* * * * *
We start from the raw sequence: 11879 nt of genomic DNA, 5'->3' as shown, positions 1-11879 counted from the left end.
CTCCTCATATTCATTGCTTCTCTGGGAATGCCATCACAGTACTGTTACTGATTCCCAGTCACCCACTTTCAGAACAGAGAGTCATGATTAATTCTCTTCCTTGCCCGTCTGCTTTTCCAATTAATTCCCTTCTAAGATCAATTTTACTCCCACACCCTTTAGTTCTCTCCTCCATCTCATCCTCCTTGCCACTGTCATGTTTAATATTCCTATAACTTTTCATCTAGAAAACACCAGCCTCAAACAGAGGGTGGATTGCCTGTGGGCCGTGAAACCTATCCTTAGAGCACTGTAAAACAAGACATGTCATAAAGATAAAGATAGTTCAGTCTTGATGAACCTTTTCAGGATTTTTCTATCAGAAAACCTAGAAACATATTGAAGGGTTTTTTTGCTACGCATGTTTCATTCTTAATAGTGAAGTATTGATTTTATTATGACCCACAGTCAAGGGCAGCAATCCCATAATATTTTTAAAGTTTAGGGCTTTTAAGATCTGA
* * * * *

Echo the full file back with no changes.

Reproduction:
We start from the raw sequence: 11879 nt of genomic DNA, 5'->3' as shown, positions 1-11879 counted from the left end.
CTCCTCATATTCATTGCTTCTCTGGGAATGCCATCACAGTACTGTTACTGATTCCCAGTCACCCACTTTCAGAACAGAGAGTCATGATTAATTCTCTTCCTTGCCCGTCTGCTTTTCCAATTAATTCCCTTCTAAGATCAATTTTACTCCCACACCCTTTAGTTCTCTCCTCCATCTCATCCTCCTTGCCACTGTCATGTTTAATATTCCTATAACTTTTCATCTAGAAAACACCAGCCTCAAACAGAGGGTGGATTGCCTGTGGGCCGTGAAACCTATCCTTAGAGCACTGTAAAACAAGACATGTCATAAAGATAAAGATAGTTCAGTCTTGATGAACCTTTTCAGGATTTTTCTATCAGAAAACCTAGAAACATATTGAAGGGTTTTTTTGCTACGCATGTTTCATTCTTAATAGTGAAGTATTGATTTTATTATGACCCACAGTCAAGGGCAGCAATCCCATAATATTTTTAAAGTTTAGGGCTTTTAAGATCTGA